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Geography and geologyThe beach lies around 30 kilometers north-west of Auckland City, where the Waitakere River meets the Tasman Sea. The beach's sand dunes have formed and grown in several phases over the last 4,500 years. The beach's black sand is given its color from black titanomagetite, a substance formed from the volcanic rocks of Mount Taranaki and carried north by coastal currents.
The area surrounding the beach is home to native vegetation, including mighty kauri trees, which escaped or regenerated the milling of early settlers. The Te Henga/Bethells Beachcare Group was established in 1993 to help preserve the native dune system at the beach. Please stay off the dunes at the beach to help prevent their degradation.
HistoryThere is evidence of the indigenous Maori people living in the area for over 1,000 years. The Maori name for the beach is Te Henga, meaning "sand". Early Maori were drawn to the area's rich resources of seafood, berries and birds, and grew vegetables such as gourds, kumara and taro. There are many archeologically significant sites, including food fathering areas, pa (Maori fortresses), walkways, canoe landings and sacred places.
European settlers arrived in the area in the 1850s, and cleared much of the native kauri forest for timber and pastoral farming. The beach was named after the Bethell family that lived in the area. By the 1920s most of the area had been logged and farmed, and in 1924 the Auckland City Council and Crown purchased the land as a reserve to save the forest remnants.
SurfingBethells Beach is one of the most popular spots near Auckland for surfing. It has both left and right handers, and is suitable for intermediate surfers. For up to date conditions of surf at the beach, check out http://www.surf-forecast.com/breaks/Bethells-Beach. Parasailing and hang gliding are also popular activities.
SwimmingBethells Beach is a popular choice for swimming for both tourists and Aucklanders getting away from the city. During the summer months the beach is patrolled by volunteer lifeguards. The beaches on Auckland's west coast can be rough, so an alternative for swimmers is Lake Wainamu behind the sand dunes of Bethells Beach.
Te Henga WalkwayThis walkway takes you across the clifftops from Bethells Beach to south of Muriwai Beach. You will be spoilt for views of Auckland's wild west coast. From Bethells Road, the walkway crosses the Waitakere River by footbridge, before rising along a graded section, to superb views of lagoons, dunes and the west coast surf down to O'Neill's Bay, where you can return along Bethells Beach. To continue along the Te Henga Walkway, the track climbs steeply then follows along the cliff-top where you may be lucky enough to see gannet seabirds diving for fish. The track exits through a farm valley and another steep climb to Constable Road. Take care on this track, as is passes along coastal cliffs and the trail can be uneven and muddy in places. You can begin the track at its southern end from the signpost near a bridge 1 kilometer before the end of Bethells Rad, opposite Lake Wainamu carpark. The northern entrance to the Te Henga Walkway is from Constable Road, off Oaia Road in Muriwai. The northern entrance is 46 kilometers from downtown Auckland.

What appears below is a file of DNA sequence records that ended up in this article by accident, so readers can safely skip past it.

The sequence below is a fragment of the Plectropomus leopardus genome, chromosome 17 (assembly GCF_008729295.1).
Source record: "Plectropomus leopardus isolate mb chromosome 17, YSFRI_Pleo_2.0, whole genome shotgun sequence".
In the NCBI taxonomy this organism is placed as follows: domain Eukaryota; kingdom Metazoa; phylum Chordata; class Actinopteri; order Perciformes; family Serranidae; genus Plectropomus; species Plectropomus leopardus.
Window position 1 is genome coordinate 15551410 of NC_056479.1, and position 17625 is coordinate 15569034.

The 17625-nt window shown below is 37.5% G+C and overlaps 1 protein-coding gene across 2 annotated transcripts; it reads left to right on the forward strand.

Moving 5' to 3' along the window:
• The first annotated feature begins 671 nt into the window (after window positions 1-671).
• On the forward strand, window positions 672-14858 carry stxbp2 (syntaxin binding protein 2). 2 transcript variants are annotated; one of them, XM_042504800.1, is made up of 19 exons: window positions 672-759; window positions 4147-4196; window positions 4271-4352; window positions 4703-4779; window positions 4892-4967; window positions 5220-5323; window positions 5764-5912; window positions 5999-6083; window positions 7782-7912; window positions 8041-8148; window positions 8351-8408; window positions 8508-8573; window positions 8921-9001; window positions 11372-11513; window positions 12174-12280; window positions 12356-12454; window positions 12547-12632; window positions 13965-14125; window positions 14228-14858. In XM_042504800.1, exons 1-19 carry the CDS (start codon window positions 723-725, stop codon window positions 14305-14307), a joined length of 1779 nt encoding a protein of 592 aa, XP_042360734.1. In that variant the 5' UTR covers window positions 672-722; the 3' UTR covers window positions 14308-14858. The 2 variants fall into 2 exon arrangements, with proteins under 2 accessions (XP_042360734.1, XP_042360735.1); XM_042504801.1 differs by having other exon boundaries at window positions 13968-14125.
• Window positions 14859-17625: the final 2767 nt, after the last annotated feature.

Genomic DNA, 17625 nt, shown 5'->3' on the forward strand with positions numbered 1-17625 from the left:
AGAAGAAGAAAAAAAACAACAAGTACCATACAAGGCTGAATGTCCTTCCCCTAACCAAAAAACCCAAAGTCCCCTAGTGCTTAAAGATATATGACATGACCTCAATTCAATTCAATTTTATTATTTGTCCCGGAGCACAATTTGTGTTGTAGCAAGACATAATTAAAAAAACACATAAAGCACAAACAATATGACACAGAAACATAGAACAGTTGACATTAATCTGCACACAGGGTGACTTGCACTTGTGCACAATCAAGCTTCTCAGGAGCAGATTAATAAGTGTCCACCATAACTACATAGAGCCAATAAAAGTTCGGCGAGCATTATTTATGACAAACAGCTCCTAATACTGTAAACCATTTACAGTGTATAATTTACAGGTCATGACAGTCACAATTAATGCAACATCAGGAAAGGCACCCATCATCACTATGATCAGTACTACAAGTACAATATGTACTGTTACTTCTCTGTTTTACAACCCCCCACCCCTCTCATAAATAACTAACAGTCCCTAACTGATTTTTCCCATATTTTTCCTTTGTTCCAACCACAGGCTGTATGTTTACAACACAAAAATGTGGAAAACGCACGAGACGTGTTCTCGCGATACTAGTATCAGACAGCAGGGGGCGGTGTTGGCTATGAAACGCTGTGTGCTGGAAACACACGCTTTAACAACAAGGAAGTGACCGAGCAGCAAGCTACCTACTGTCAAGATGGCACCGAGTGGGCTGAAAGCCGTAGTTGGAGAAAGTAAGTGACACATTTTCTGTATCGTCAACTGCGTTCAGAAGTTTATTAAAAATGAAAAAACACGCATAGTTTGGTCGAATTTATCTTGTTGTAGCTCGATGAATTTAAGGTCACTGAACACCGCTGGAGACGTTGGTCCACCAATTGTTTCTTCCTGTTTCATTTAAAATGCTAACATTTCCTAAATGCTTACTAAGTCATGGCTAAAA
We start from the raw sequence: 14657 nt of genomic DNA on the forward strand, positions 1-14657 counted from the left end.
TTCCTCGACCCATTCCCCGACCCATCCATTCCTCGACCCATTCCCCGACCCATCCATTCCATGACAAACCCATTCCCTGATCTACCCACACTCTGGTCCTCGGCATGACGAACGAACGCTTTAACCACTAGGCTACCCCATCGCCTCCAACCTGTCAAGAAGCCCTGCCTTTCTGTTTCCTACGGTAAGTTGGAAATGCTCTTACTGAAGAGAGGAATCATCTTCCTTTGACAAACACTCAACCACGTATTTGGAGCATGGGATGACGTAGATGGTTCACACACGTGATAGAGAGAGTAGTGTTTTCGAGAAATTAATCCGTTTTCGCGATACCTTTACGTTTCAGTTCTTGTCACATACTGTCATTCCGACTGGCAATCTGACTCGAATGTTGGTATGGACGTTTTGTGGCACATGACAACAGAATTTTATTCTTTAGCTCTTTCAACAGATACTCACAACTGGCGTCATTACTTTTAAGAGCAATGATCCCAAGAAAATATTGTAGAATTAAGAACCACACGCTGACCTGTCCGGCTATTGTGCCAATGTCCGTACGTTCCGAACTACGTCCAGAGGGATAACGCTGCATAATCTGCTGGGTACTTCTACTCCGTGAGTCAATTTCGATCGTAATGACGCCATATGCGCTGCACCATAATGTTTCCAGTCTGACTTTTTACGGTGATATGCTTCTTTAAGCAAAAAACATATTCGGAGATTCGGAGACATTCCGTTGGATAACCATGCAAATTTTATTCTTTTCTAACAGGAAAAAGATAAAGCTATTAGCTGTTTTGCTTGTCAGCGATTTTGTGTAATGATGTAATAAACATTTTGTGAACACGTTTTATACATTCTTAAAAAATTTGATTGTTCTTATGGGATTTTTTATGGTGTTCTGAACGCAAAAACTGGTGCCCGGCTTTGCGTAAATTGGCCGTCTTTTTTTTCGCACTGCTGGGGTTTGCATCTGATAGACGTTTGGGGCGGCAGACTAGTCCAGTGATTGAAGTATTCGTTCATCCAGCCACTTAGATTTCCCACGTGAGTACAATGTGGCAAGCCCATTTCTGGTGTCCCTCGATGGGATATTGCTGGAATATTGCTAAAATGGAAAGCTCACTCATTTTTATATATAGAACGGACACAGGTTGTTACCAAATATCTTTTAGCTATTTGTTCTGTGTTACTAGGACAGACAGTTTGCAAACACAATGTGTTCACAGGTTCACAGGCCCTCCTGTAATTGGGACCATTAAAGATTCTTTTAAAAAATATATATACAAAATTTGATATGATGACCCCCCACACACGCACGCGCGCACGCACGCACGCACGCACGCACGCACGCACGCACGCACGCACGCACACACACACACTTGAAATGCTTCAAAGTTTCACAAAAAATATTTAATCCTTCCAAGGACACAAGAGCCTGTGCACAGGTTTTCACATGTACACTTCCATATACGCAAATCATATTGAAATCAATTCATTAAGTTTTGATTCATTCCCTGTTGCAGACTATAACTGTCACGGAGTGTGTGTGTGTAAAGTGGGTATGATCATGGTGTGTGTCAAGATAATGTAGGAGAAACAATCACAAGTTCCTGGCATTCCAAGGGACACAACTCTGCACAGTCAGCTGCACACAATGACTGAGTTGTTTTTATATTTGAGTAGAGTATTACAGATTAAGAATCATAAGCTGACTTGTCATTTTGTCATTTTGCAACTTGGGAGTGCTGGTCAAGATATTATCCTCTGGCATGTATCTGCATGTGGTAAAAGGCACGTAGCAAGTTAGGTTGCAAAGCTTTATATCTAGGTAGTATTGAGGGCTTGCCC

The Walkway forms part of the Hillary Trail, which links a network of tracks and campgrounds in the Waitakere Ranges. The Hillary Trail passes through the Waitakere Ranges, past the Arataki Visitor Centre, Huia, Whatipu, Karekare, Piha, Anawhata, and either winds north to Muriwai via the Te Henga Walkway, or through Cascade Kauri Park and onto Swanson.
Goldie Bush WalkwayThis walkway takes you through beautiful coastal forest with regenerating kauri. The trail can be walked from either Constable Road or Horseman Road. From Constable Road, the walkway descends through the Motutara Scenic Reserve to cross Mokoroa Stream. The track then enters the Goldie Bush Scenic Reserve, before exiting at Horseman Road. The trail is 4.5 kilometers one way, taking around 2 hours.
Mokoroa FallsThe Mokoroa Falls track starts at Horseman Road. The track follows a gentle path along a ridge to a viewing platform where you can view the Mokoroa waterfall. From the viewing platform, steep steps lead down to the Mokoroa Stream where you can view the falls from the bottom. The track is 1.5 kilometers (around 40 minutes) one way. The Mokoroa Falls Track can be walked as part of a loop track when joined with the Mokoroa Stream Track and Goldie Bush Walkway.
Getting thereFrom Auckland City, take Scenic Drive, then Te Henga Road which takes you to Bethells Road and on to Bethells Beach.
Further informationFor more information on Bethells beach, check out the Tamaki Makaurau / Auckland Visitor Center in Auckland city, at 137 Quay Street on Princes Wharf.
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Author: Amanda. Last updated: Nov 24, 2015